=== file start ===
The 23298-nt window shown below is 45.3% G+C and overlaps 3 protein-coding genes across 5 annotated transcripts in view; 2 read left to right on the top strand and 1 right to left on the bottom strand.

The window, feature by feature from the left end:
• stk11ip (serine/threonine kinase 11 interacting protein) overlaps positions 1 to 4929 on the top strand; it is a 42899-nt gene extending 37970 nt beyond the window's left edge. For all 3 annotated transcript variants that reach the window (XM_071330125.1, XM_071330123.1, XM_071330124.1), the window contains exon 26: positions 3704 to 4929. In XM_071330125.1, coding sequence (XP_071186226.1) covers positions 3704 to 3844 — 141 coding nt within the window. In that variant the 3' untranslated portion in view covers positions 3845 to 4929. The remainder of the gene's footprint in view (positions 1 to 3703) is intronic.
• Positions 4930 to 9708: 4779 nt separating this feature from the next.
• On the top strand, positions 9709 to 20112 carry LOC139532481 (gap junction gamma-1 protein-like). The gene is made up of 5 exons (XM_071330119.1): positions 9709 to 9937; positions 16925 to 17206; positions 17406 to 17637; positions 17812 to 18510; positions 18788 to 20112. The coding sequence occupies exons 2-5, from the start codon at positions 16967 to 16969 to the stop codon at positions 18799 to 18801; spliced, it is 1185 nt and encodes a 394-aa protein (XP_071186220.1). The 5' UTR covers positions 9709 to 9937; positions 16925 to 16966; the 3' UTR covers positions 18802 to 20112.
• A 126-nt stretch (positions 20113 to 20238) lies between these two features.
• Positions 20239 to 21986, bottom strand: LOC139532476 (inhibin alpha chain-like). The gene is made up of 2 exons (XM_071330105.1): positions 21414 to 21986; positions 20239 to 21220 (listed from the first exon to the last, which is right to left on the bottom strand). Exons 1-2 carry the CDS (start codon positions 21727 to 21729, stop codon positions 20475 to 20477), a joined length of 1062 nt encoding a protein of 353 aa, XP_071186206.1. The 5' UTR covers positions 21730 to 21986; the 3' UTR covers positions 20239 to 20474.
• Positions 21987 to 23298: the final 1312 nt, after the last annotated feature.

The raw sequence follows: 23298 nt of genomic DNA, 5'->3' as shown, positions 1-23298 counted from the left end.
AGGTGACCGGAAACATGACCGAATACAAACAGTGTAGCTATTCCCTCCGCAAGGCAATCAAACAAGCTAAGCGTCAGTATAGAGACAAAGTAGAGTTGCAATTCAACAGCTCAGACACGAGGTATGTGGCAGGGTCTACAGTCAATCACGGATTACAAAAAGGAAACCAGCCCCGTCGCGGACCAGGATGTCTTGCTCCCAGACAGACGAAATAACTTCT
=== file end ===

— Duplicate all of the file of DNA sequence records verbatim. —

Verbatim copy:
The 23298-nt window shown below is 45.3% G+C and overlaps 3 protein-coding genes across 5 annotated transcripts in view; 2 read left to right on the top strand and 1 right to left on the bottom strand.

The window, feature by feature from the left end:
• stk11ip (serine/threonine kinase 11 interacting protein) overlaps positions 1 to 4929 on the top strand; it is a 42899-nt gene extending 37970 nt beyond the window's left edge. For all 3 annotated transcript variants that reach the window (XM_071330125.1, XM_071330123.1, XM_071330124.1), the window contains exon 26: positions 3704 to 4929. In XM_071330125.1, coding sequence (XP_071186226.1) covers positions 3704 to 3844 — 141 coding nt within the window. In that variant the 3' untranslated portion in view covers positions 3845 to 4929. The remainder of the gene's footprint in view (positions 1 to 3703) is intronic.
• Positions 4930 to 9708: 4779 nt separating this feature from the next.
• On the top strand, positions 9709 to 20112 carry LOC139532481 (gap junction gamma-1 protein-like). The gene is made up of 5 exons (XM_071330119.1): positions 9709 to 9937; positions 16925 to 17206; positions 17406 to 17637; positions 17812 to 18510; positions 18788 to 20112. The coding sequence occupies exons 2-5, from the start codon at positions 16967 to 16969 to the stop codon at positions 18799 to 18801; spliced, it is 1185 nt and encodes a 394-aa protein (XP_071186220.1). The 5' UTR covers positions 9709 to 9937; positions 16925 to 16966; the 3' UTR covers positions 18802 to 20112.
• A 126-nt stretch (positions 20113 to 20238) lies between these two features.
• Positions 20239 to 21986, bottom strand: LOC139532476 (inhibin alpha chain-like). The gene is made up of 2 exons (XM_071330105.1): positions 21414 to 21986; positions 20239 to 21220 (listed from the first exon to the last, which is right to left on the bottom strand). Exons 1-2 carry the CDS (start codon positions 21727 to 21729, stop codon positions 20475 to 20477), a joined length of 1062 nt encoding a protein of 353 aa, XP_071186206.1. The 5' UTR covers positions 21730 to 21986; the 3' UTR covers positions 20239 to 20474.
• Positions 21987 to 23298: the final 1312 nt, after the last annotated feature.

The raw sequence follows: 23298 nt of genomic DNA, 5'->3' as shown, positions 1-23298 counted from the left end.
AGGTGACCGGAAACATGACCGAATACAAACAGTGTAGCTATTCCCTCCGCAAGGCAATCAAACAAGCTAAGCGTCAGTATAGAGACAAAGTAGAGTTGCAATTCAACAGCTCAGACACGAGGTATGTGGCAGGGTCTACAGTCAATCACGGATTACAAAAAGGAAACCAGCCCCGTCGCGGACCAGGATGTCTTGCTCCCAGACAGACGAAATAACTTCT